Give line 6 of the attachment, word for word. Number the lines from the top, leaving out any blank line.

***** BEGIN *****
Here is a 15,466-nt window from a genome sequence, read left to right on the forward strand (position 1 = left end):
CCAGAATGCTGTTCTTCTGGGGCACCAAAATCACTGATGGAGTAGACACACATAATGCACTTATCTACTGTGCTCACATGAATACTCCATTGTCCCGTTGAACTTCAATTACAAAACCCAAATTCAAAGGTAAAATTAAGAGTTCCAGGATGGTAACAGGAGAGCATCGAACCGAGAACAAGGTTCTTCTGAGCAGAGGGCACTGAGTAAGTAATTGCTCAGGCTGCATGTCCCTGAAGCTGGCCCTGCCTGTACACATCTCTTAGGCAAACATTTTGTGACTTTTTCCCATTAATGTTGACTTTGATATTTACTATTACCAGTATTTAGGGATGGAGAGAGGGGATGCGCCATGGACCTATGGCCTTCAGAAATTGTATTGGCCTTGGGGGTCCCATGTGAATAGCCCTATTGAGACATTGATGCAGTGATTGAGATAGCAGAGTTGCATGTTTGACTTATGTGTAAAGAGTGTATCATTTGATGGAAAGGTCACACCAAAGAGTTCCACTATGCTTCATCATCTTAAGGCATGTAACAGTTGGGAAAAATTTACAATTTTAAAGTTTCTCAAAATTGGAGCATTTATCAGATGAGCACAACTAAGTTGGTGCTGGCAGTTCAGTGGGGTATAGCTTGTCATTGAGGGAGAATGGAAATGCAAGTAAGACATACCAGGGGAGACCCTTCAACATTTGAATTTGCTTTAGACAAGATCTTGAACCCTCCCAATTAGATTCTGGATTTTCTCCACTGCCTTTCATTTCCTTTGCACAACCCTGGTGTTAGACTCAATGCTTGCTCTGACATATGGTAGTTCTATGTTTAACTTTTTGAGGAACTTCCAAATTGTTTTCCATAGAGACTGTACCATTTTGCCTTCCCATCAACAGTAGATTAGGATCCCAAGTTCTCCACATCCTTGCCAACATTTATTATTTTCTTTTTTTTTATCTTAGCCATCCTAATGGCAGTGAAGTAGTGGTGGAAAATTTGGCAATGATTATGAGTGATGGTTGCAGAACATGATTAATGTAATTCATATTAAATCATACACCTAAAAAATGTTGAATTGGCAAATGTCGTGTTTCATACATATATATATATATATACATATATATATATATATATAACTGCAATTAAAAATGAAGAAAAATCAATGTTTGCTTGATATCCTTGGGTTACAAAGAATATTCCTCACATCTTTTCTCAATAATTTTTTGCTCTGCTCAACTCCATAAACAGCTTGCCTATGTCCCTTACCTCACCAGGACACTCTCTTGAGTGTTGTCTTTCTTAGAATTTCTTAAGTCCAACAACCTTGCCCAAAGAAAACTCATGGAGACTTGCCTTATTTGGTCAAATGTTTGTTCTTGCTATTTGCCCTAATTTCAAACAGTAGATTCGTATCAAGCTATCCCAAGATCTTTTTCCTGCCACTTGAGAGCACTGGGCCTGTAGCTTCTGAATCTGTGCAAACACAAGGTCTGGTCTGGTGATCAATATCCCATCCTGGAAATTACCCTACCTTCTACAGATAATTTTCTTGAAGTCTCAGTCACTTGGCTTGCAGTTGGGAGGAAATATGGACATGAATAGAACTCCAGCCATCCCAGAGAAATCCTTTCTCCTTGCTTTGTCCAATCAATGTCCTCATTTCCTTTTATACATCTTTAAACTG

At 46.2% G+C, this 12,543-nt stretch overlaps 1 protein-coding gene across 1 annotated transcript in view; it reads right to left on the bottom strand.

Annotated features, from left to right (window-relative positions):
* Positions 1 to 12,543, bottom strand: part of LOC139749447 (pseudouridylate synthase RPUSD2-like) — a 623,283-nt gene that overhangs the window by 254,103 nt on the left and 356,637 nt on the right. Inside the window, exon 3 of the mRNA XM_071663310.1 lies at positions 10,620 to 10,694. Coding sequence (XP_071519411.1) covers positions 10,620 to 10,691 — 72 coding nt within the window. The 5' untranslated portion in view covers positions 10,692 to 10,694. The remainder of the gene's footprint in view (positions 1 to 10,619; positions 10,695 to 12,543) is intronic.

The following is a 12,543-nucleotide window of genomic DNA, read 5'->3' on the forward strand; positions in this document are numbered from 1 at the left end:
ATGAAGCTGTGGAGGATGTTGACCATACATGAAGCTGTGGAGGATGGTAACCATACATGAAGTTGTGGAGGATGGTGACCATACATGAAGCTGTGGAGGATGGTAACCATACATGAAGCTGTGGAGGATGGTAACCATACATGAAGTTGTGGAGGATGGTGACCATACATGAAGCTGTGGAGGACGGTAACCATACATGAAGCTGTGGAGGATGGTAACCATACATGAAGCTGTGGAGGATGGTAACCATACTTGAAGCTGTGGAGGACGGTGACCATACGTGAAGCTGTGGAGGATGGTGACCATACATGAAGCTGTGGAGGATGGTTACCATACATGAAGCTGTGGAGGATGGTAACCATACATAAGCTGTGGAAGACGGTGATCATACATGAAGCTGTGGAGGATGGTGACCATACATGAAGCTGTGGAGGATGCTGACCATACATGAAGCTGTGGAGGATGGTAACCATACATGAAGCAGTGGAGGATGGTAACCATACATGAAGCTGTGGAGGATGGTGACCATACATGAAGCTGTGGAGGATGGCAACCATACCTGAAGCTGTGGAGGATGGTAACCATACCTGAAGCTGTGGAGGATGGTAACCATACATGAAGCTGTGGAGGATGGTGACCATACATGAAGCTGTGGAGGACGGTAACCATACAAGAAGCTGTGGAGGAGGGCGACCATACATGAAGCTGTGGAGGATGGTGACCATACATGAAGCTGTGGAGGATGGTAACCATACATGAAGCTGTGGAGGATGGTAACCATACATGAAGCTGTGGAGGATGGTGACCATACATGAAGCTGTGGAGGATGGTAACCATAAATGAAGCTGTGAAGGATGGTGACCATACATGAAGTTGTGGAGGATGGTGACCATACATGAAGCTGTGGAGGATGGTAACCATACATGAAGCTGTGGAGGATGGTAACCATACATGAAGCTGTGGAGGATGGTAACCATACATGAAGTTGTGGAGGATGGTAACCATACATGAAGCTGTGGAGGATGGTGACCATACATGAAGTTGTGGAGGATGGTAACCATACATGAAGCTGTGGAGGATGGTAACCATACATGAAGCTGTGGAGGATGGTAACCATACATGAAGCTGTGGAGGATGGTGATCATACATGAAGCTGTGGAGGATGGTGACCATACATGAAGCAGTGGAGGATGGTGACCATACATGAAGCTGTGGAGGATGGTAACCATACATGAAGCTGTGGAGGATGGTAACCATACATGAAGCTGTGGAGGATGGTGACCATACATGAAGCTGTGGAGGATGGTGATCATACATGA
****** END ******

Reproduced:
The following is a 12,543-nucleotide window of genomic DNA, read 5'->3' on the forward strand; positions in this document are numbered from 1 at the left end: